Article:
Quite frankly: no hierarchy is a bad idea. Minimal, flat, and respectful leadership with as much power devolved/delegated as possible is great...but there's always going to be people with less decision making authority than others. Not everyone is going to have signing authority at the bank, and most other organizations are going to want some form of continuity with regard to point of contact.

Being on the board of a successful organization is a point of some pride, but likewise, being on the board of a sinking ship is stressful and nerve wracking, especially when creditors come calling. If you intend to operate as a cash business, you're going to need a leadership that can make decisions on when to save and when to spend. If you intend to take on debt, such as a mortgage or lease might entail, you're going to need to own your decisions for good or bad, and expect praise when you lead with clarity, and expect a lawsuit when you slack. You will not have any choice in the matter: all organizations have good and bad days.

Honestly, Sudo Room seems to live hand to mouth every month because you do not have a leadership willing to make tough decisions to save a buffer, so that your landlord has less power over you. You had a plan to save but have not executed on it. You are indebted, whether you acknowledge it or not, to your (hopefully benevolent) dictators, like your Lord George, who because they hold the power of debt above you, disempower you. What you need is a renewed commitment to a savings plan, to live not at the lordship of the weather but to be free through the insurance policy of a positive cash flow. Perhaps this means developing relationships with a diverse set of sources of wealth: both talent that adds value as well as grant giving people and organizations.

You cannot de emphasize your board if you expect to be taken seriously by other organizations, unless you only ever want to deal with organizations that have similar ad hoc leadership. Honestly, I don't believe that Noisebridge operates without the benefaction of invisible leaders who actually lever great power. I think that there is the visible process, and an invisible one, and you would be well served to make the invisible visible. I value honesty and radical transparency, and I think you should, too.

What will happen if you are not cautious at this step is that everyone will want to lead when things are good, and no one will want to lead when fields are fallow. But the only time you ever really need a leader is when times are tough, and the path is not clear. In those times, your leader will have a quiet, wise voice, and you will need to have a board that is listening, not speaking, if you hope to recover. Listening to that quiet voice.

I am strongly opposed to any proposal that involves enforced (or even "recommended") silence. What your leaders need to do is not toot their own horn, but advocate for those who do in the do ocracy, whether they be board members or not. The board is the voice of those who do not have the strength or courage to speak for themselves. The board needs to listen, not speak, and learn who to hand the megaphone to. Such a board may seem invisible, indistinguishable from and much like your "no hierarchy" board, but it is a very different thing.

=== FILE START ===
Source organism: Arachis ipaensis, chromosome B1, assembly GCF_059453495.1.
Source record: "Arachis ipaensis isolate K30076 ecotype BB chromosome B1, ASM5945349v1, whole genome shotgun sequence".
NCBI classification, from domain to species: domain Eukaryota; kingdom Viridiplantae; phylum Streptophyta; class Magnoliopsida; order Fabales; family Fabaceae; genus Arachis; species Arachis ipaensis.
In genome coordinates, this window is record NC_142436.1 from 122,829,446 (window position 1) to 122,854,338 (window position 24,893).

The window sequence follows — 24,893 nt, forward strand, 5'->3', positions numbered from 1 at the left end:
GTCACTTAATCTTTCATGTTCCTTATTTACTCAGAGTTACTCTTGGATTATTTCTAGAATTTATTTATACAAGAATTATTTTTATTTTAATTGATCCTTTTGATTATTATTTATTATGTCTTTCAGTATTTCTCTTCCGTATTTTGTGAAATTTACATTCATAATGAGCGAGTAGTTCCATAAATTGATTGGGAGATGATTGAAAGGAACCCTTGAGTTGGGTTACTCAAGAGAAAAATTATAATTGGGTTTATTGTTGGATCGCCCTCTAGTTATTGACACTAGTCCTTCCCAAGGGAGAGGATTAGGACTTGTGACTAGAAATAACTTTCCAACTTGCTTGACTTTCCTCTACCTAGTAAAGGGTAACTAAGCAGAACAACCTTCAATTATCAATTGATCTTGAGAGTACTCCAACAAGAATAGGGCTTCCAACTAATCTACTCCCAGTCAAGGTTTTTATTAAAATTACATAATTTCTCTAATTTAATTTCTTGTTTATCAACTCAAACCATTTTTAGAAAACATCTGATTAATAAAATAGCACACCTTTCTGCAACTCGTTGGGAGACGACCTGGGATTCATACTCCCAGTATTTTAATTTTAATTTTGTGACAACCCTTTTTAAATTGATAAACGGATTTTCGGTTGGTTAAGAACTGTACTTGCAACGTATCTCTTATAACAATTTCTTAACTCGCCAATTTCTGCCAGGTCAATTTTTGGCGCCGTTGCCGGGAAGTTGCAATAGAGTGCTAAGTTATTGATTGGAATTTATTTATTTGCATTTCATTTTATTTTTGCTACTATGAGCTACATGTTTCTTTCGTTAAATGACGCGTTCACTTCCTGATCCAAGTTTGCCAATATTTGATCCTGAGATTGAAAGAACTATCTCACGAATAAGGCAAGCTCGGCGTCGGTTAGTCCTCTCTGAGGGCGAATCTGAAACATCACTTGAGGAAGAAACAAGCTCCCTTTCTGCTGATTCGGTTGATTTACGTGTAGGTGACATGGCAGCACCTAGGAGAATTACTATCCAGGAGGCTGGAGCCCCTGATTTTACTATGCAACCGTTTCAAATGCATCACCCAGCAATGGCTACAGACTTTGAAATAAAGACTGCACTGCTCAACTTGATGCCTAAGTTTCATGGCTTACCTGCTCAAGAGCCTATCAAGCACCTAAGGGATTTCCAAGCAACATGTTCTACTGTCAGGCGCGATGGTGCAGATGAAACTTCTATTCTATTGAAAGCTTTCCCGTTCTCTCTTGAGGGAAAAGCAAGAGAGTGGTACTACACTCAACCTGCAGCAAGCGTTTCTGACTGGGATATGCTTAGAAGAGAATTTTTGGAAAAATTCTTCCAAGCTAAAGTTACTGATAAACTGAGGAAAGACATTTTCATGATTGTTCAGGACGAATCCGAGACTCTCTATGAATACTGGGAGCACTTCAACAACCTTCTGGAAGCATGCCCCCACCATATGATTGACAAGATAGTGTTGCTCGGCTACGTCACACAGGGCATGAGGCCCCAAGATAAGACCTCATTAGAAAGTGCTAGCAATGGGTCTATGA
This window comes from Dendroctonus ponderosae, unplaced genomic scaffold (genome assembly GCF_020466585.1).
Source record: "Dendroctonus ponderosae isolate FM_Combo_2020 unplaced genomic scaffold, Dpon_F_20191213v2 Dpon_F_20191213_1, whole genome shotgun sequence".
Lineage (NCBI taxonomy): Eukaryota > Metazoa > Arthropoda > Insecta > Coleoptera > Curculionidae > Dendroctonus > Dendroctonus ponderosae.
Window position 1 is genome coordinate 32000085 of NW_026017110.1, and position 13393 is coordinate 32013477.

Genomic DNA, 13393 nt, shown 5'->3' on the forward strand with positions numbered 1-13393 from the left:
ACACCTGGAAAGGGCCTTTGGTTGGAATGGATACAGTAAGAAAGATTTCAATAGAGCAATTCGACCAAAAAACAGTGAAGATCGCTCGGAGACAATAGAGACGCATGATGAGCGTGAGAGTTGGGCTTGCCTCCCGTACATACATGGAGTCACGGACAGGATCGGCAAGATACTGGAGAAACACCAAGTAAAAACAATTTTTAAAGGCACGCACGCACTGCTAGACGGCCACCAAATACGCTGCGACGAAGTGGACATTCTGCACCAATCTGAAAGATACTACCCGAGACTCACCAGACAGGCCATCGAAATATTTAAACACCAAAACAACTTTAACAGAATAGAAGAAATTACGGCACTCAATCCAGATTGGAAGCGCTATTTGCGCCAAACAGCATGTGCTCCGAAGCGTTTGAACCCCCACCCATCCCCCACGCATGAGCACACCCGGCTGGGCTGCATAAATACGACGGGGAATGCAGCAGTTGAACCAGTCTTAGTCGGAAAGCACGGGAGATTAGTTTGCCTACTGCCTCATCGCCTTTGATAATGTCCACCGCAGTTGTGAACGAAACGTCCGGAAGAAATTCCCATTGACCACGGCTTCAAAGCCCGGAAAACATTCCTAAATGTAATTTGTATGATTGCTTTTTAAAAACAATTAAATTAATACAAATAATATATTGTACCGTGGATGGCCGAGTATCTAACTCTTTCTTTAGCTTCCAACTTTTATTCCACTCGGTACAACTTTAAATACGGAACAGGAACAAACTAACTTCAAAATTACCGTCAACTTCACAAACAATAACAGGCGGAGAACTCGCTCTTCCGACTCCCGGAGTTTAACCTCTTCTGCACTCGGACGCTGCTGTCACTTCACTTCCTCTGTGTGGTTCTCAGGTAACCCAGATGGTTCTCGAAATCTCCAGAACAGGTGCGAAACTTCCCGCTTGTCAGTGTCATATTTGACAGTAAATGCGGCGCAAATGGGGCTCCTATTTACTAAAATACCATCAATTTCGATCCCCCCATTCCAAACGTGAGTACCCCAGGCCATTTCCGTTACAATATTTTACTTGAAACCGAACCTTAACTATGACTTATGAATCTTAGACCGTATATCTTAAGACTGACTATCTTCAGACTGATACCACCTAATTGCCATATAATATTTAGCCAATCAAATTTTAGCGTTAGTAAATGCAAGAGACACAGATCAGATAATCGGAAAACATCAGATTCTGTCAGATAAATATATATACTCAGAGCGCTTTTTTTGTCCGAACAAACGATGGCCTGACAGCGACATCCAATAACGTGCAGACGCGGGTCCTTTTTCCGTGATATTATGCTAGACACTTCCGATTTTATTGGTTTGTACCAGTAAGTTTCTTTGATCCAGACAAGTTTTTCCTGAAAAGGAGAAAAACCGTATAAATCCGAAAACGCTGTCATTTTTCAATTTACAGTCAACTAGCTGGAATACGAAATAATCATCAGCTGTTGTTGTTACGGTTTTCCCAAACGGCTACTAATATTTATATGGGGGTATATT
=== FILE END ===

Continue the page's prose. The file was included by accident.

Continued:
A board must not speak for themselves, but be the voice of consensus. What I have seen is a very strange form of popularity contest, which is why I have chosen to withdraw my energy from this group over the last few months. When you resume your commitments to transparency and saving, I will give more strongly. But this "we're nearing zero balance" bullshit must end, and you need to elect leaders who will deliver that end, soon, because that is your path to freedom. Demand a plan for that, or withhold your vote.

Your board may seem immaterial because success will be driven by your members, but if you are wise, you will elect people who *can* lead without power, drive without steering, promote without ego, and choose without deciding. That should be the board you elect: and you *should* give them all the power, because they will behave with your values and for you.

Think about this: who listens for the sense of the group, then works actively, builds consensus toward that? Elect them. Who demonstrates your values? 

Matt H.

On Sunday, October 27, 2013, Jenny Ryan wrote:
On Sat, Oct 26, 2013 at 8:43 PM, Eddan Katz <eddan@clear.net> wrote:
just wondering how you're thinking about resumes that are available online or on a personal blog as different from LinkedIn, etc.. sincerely not sure what you mean by this paragraph below.

sent from eddan.com

> On Oct 26, 2013, at 8:12 PM, Jenny Ryan <tunabananas@gmail.com> wrote:
> I also think it's important we de-emphasize the Board as much as possible - and in that vein would like to propose that anyone elected to the board not list their "position" on LinkedIn, Facebook etc to avoid the public image of having a hierarchical structure. However, it is indeed a position of responsibility that reflects commitment to the group and, as such, folks elected should be allowed to list it on job applications and resumes if so desired. In a similar vein, anyone on the compact should very much consider themselves a co-founder!


Replying to you, Eddan, as well as the list, in case anyone else was confused by this proposal. I was just thinking about the public perception of hierarchy and ways to minimize that. My distinguishing between LinkedIn and job applications was to distinguish between publicly- and privately-communicated content - so an online [public] blog, resume, etc would fall in the same category as LinkedIn for all intents and purposes.

Just a suggestion, happy to discuss!